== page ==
According to the American Psychiatric Association, sleep disorders are major disturbances of normal sleep patterns that lead to distress and disrupt functioning during the day (APA, 2000). Not only are sleep disorder extremely common, affecting virtually everyone at some point in their lives, but they can also lead to serious stress and other health consequences.
According to a major survey by the National Sleep Foundation, more than half of Americans reported experiencing at least one symptoms of insomnia several times a week during the previous year. Highlighting another major danger of sleep disorders, the survey also reported that 60 percent of respondents had driven while drowsy during the previous year (2005).
Insomnia is by far the most common sleep disorder, affecting nearly 60 percent of U.S. adults at least one night each week (National Sleep Foundation, 2002). Common symptoms of insomnia include difficulty getting to sleep and waking before it is time to get up. There are many factors that can contribute to insomnia including stress and underlying medical conditions. Typical treatments include sleeping pills and behavior therapy. Practicing good sleep habits can often be effective for treating mild cases of insomnia.
Sleep apnea is the second most common sleep disorder and affects approximately 20 million Americans. This disorder causes people to stop breathing abruptly while they are asleep. During this brief period, carbon dioxide builds up in the blood and the sleeper wakes suddenly to gasp for breath. The length of time that the sleeper stop breathing can vary from a few seconds to so long that the individuals skin actually turns blue from oxygen deprivation.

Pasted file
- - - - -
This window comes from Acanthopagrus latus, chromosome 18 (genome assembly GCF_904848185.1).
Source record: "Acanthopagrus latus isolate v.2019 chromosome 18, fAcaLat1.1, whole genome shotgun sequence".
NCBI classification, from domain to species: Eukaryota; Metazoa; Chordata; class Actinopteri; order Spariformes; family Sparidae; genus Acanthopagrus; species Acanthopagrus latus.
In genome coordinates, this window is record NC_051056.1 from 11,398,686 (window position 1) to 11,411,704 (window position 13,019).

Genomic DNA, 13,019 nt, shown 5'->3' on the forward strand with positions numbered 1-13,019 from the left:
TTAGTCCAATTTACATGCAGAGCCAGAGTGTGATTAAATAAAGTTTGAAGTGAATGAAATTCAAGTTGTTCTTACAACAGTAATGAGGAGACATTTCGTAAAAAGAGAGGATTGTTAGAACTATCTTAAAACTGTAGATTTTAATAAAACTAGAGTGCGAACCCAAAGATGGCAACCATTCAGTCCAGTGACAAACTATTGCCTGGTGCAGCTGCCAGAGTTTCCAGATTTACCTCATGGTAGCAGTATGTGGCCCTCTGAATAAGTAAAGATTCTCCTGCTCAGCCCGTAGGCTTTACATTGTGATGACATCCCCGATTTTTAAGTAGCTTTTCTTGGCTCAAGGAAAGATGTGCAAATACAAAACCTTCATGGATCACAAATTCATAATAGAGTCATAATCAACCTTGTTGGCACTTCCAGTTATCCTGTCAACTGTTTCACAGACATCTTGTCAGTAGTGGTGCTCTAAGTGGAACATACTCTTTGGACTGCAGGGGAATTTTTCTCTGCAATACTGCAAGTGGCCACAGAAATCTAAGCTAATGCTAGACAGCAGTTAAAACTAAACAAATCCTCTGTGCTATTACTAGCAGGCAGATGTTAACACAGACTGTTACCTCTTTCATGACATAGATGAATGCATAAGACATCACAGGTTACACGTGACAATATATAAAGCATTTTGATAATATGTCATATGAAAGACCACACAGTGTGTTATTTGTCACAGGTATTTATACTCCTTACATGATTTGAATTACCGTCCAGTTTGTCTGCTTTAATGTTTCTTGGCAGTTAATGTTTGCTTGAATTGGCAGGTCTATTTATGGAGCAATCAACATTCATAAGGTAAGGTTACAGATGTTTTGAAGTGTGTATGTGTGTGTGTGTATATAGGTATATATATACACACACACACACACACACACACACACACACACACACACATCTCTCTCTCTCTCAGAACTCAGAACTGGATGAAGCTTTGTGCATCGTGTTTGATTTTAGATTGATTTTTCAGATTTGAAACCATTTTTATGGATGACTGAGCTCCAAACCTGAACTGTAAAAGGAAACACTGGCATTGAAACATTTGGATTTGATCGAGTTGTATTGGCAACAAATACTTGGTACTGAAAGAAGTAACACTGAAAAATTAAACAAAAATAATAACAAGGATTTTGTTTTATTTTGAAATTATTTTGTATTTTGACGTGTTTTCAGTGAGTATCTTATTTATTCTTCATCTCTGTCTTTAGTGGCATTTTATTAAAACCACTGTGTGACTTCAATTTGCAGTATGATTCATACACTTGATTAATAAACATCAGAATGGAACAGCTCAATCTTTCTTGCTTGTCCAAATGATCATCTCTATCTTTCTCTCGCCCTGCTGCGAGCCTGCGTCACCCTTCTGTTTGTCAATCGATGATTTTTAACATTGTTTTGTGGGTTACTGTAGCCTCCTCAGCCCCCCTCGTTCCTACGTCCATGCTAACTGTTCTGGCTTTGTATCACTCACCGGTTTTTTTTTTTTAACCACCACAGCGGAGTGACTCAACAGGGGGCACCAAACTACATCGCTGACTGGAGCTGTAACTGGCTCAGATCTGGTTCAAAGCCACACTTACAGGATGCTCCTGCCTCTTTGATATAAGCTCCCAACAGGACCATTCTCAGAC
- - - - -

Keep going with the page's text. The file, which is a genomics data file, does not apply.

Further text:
Narcolepsy is a neurological sleep disorder that leads to periods of intense sleepiness during the daytime. People suffering from narcolepsy often experience bouts of overwhelming sleepiness and may fall asleep for brief periods of time during the day. These sleeping periods may last from a few seconds to several minutes and in some cases may last up to an hour or more. Those with narcolepsy can fall asleep in the middle of a conversation, during a meal or even while driving a vehicle.
Affecting as many as 250,000 Americans, narcolepsy is a chronic condition that typically begins during adolescence. In addition to sleepiness, narcolepsy is frequently accompanied by cataplexy, which involves a sudden loss of muscle tone and control that can last seconds or minutes. Other symptoms include hallucinations and paralysis during sleep.
Sleepwalking & Night Terrors:
While insomnia and sleep apnea are more common in adults, other sleep disorders such as sleepwalking and night terrors are far more common in young children. Sleepwalking, also known as somnambulism, is characterized by periods of getting out of bed while asleep.
Night terrors are most frequently seen in very young children (between the ages of 2 and 6), but people of any age can be affected by this sleep disorder. Typical symptoms include excessive sweating, shaking and obvious fear.